Earlier this month, Serena Williams achieved the impossible—an amazing comeback win in her first Grand Slam appearance after the birth of her daughter Olympia. Unfortunately, Williams had to pull out of further competition in the French Open tournament due to injury just ahead of a quarterfinal match against Maria Sharapova, prompting reporter Bill Simons to ask Serena Williams this:
“I have been waiting about 14 years to ask you this question. After the 2004 Wimbledon match with Maria, I had the opportunity to interview Donald Trump on his L.A. golf course, and he said that Maria’s shoulders were incredibly alluring and then he came up with this incredible analysis: That you were intimidated by her supermodel good looks. My question is: Have you ever been intimidated by anyone on a tennis court, and what are your thoughts about that occurrence?”
Williams, being the queen she is, answered with an amazing amount of class by saying, “I honestly don’t have any thoughts about that. I can’t say I have been intimidated by anyone. That’s all. That’s it.” Not only would a man never be asked if his athletic performance had been affected by his opponent’s physical appearance, and despite the fact that the aforementioned 2004 Wimbledon match was the last time that Sharapova ever beat Williams, this man waited 14 years to throw shade by in so many words echoing Donald Trump’s assessment that Sharapova has “supermodel good looks” and Williams, a dark skinned black woman, doesn’t.
Now, I personally think Serena Williams is beautiful, but in a culture where white beauty standards reign supreme, black women are oftentimes not just left outside of what is considered beautiful but also struggle just to be seen as acceptable. This can have a detrimental effect on how we view our own bodies, facial features, and especially our hair.
In 2016, the “Good Hair Study” conducted by Perception Institute reported some very disturbing findings about the bias that still exists against black hair. Apparently, "a majority of people, regardless of race and gender, hold some bias towards women of color based on their hair," with the strongest bias being held by white women. Some of the most upsetting findings involved the anxiety that black women experience as a result, leading us to “spend more on hair care than [our] white peers” and being “almost twice as likely to experience social pressure at work to straighten [our] hair compared to white women.”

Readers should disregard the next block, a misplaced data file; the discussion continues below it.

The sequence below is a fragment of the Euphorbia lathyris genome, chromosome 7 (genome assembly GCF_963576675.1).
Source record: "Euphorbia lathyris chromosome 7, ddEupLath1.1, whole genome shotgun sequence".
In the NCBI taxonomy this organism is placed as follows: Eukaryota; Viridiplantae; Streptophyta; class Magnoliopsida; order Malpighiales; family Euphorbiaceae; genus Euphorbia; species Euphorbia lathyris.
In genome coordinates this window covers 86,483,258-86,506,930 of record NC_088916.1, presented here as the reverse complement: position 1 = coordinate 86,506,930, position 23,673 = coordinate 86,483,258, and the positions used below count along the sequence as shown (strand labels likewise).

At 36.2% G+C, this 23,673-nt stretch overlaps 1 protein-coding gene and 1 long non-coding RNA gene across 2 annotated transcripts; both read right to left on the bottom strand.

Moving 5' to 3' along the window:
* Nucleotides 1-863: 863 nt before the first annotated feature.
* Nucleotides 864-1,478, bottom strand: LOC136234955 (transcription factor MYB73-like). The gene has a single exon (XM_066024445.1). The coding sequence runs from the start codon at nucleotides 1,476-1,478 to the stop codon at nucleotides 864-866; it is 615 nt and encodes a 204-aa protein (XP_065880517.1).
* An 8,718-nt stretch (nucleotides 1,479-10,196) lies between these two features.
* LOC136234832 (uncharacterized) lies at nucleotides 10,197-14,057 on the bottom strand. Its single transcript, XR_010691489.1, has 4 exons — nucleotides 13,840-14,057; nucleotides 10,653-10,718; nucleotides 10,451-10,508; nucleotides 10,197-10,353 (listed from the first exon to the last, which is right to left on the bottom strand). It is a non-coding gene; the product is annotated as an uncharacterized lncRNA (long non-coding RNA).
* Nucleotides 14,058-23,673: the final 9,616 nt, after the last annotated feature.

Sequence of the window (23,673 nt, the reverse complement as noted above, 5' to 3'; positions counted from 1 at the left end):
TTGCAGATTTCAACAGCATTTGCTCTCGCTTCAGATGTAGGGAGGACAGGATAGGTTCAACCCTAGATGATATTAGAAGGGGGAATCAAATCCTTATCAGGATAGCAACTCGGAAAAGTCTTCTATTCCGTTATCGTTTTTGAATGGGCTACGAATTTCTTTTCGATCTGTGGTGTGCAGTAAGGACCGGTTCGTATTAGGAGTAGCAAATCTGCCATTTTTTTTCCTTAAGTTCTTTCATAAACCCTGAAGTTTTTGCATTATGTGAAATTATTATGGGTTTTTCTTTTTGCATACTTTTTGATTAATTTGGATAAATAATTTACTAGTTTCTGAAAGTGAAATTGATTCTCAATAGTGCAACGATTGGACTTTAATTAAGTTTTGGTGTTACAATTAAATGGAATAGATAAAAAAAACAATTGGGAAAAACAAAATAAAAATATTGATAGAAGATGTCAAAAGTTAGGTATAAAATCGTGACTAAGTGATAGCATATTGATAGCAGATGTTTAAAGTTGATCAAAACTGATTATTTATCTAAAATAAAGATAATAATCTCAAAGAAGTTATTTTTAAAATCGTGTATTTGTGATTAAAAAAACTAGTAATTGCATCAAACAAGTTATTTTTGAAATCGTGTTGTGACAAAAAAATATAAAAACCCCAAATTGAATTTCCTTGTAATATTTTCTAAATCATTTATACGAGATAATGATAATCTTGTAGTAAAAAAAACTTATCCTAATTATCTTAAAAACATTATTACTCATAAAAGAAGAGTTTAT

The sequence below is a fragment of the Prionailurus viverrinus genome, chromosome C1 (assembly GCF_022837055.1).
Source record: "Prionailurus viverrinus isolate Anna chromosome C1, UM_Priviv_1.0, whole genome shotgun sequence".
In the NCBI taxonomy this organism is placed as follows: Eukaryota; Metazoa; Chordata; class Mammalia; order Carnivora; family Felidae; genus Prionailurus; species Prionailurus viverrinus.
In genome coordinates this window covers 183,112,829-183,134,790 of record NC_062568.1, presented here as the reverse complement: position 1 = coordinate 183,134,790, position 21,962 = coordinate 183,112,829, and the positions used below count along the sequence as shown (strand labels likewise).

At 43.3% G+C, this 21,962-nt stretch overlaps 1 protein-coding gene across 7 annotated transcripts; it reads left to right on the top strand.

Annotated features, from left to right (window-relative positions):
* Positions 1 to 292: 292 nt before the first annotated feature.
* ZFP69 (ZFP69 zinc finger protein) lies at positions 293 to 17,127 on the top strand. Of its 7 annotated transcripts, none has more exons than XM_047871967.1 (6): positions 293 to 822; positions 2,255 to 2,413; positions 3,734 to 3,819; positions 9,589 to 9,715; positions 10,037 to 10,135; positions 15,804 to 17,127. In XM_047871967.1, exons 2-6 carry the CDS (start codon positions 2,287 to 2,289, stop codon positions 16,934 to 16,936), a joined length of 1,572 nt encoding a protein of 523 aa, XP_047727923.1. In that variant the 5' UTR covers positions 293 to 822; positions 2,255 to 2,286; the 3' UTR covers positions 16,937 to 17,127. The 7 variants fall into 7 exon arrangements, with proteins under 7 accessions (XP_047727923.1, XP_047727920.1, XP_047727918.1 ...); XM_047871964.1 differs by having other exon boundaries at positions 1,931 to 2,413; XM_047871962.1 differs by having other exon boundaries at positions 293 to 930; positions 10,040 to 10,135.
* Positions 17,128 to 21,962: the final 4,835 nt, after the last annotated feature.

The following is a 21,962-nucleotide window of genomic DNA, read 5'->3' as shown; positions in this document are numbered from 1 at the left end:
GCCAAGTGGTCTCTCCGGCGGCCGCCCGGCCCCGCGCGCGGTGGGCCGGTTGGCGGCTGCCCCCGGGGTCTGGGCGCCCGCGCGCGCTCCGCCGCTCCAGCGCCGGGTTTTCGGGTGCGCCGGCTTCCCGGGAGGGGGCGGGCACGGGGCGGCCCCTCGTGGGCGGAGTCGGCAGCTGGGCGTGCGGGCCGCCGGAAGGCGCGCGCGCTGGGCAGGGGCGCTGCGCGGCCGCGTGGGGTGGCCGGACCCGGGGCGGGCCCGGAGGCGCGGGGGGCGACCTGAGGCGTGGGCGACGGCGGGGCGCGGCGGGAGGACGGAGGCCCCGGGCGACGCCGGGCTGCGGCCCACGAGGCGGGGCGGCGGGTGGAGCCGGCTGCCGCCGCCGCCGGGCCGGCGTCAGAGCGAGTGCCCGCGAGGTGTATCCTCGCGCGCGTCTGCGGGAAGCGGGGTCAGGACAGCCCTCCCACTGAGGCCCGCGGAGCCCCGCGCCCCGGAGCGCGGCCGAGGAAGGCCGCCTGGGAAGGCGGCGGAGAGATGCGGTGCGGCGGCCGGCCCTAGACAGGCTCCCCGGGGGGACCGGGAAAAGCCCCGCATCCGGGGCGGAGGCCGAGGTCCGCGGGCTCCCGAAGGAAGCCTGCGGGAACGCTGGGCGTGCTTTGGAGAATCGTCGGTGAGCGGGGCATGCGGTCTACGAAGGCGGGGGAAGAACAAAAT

Since “white women make up a large majority of the 38 percent of female managers who decide what looks are appropriate for work,” this can have some serious consequences. Just last month Jada Payadue was kicked out of her nursing school program for wearing her natural hair when the university deemed that it did not meet their criteria because it was “too big” and “not neat.” This is just one example, but there are countless stories I could have pulled from to show black woman being criticized and reprimanded in the workplace and the military for trying to wear their hair the way it naturally grows out of their head.
For most of my life, I got my hair permed and wore straight weaves, and it is only since I entered my 30s that I began embracing my natural hair. One of the most commonly stated barriers to entry for many would-be naturals is lack of time and knowledge regarding how to present their natural hair in the best light.
Emery McClendon, CEO of The McClendon Company and creator of the new, revolutionary product Photogenic has developed a solution for that. McClendon states that his life’s and company’s mission is to “provide time-saving products that advance the culture.” Photogenic is a salon quality all-in-one hair care product that eliminates the need for any additional leave-in conditioners, oils, styling gels, or refresher sprays. Photogenic works on all hair types, so curly and kinky naturals with 3B to 4Z hair can achieve soft, moisture rich curls in just one step. McClendon’s creation has allowed a growing number of black women to save time and money and most importantly discover and embrace their natural beauty.A change is coming. We are seeing natural hair represented more in the media, and recently Mariah Parker wore an unapologetically black afro to her swearing in ceremony as County Commissioner in Athens, GA. Personally I would love to see black beauty standards based on authenticity, confidence, and a strong sense of personal style. Who’s with me?